Vitamin A is a fat soluble vitamin which occurs in two forms in nature. It occurs in its true form (also called retinol) in animal foods such as fish oil and liver. In this form , it is readily used by the body. It is stored in and released by the liver. However, in order to be transported throughout the body, it needs a special protein carrier. Hence the importance of adequate protein intake when vitamin A intake is increased.

Vitamin A also occurs in vegetables in the form of Beta carotene, or provitamin A, which is the precursor of the actual vitamin. Beta carotene is abundant in root vegetables such as carrots and yams, leafy vegetables such as spinach and kale, and yellow fruits such as cantaloupe and mango.

Beta carotene cannot be directly used by the body as a actual vitamin A. it has to be converted into retinol in the presence of fats and bile before this can happen. This is why it is advisable, when eating a salad, to sprinkle a little salad oil on it. In this respect cooked carrots are better than raw ones, as the cooking of the carotene helps the liver to convert it to the retinol form of vitamin A.

Although it got most scientific attention in the past, beta carotene is now known to be only one of several hundred plant pigments known collectively as carotenoids. These plant pigments known collectively as carotenoids. This plant pigment which can absorb dangerous sunlight wavelength rays, were also found to act as antioxidants.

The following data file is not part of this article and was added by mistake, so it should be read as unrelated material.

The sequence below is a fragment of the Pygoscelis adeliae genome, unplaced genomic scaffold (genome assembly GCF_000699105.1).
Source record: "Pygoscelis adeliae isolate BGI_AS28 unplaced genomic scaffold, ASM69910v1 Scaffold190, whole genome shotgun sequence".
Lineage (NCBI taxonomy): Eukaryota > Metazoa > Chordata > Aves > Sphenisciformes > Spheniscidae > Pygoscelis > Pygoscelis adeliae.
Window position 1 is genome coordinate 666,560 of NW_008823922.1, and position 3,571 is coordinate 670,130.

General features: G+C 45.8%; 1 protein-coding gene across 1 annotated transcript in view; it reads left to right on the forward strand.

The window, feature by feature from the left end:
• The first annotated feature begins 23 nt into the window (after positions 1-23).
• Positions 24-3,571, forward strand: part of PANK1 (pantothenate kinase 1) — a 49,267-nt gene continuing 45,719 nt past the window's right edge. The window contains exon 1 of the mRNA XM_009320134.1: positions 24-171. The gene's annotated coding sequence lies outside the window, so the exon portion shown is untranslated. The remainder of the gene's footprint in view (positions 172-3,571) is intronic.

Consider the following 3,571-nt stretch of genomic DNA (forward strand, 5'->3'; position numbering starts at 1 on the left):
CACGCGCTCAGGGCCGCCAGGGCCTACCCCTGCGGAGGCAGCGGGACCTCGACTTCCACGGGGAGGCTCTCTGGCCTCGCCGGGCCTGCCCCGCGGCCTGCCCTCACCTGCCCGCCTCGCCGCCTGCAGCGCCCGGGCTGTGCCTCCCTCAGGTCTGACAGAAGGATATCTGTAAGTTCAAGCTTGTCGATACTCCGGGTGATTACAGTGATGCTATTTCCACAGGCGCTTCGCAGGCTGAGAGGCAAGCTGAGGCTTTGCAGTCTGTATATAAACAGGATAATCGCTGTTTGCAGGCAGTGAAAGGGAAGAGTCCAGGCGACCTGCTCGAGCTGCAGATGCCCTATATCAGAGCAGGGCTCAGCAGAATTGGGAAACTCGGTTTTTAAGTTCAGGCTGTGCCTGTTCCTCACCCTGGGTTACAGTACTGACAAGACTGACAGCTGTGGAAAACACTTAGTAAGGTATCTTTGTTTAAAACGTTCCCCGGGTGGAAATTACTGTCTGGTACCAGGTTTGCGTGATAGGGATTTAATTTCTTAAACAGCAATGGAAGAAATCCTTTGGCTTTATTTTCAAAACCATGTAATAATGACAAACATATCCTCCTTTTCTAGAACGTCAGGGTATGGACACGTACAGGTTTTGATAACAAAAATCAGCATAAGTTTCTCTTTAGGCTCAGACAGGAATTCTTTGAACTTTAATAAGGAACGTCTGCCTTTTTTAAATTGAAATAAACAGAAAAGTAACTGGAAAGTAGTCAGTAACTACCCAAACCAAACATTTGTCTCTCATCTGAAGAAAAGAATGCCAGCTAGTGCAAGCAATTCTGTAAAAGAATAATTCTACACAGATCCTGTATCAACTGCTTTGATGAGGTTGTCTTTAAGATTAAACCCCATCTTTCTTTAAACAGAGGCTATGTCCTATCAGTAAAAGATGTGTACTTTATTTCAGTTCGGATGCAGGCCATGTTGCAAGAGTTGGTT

As such, they neutralize the destructive molecules known as free radicals. Carrotenoids protect plants from the damage caused by the free radicals which are formed when plants are exposed to sunlight. Without the protective carotenoids, the plants would shrivel quickly. People can acquire these antioxidant effects by eating carotenoids. This is important because free radicals are now considered to be the underlying cause for the degenerative diseases of aging such as heart disease and cancer.

Beneficial effects:

Vitamin A helps to fight colds and infections, particularly in the mucous membranes of the eyes, ear, nose throat, lungs and bladder. It increases the resistance of these tissues to bacterial infections. As for the eyes, Vitamin A is necessary for the formation of the photosensitive pigment known as visual purple; this contains beta carotene, vitamin A and protein, and maintains good vision.

Night vision depends entirely on vitamin A. this multirole vitamin also helps to maintain a healthy skin, preventing acne and dermatitis. It’s also known to prevent kidney stone.


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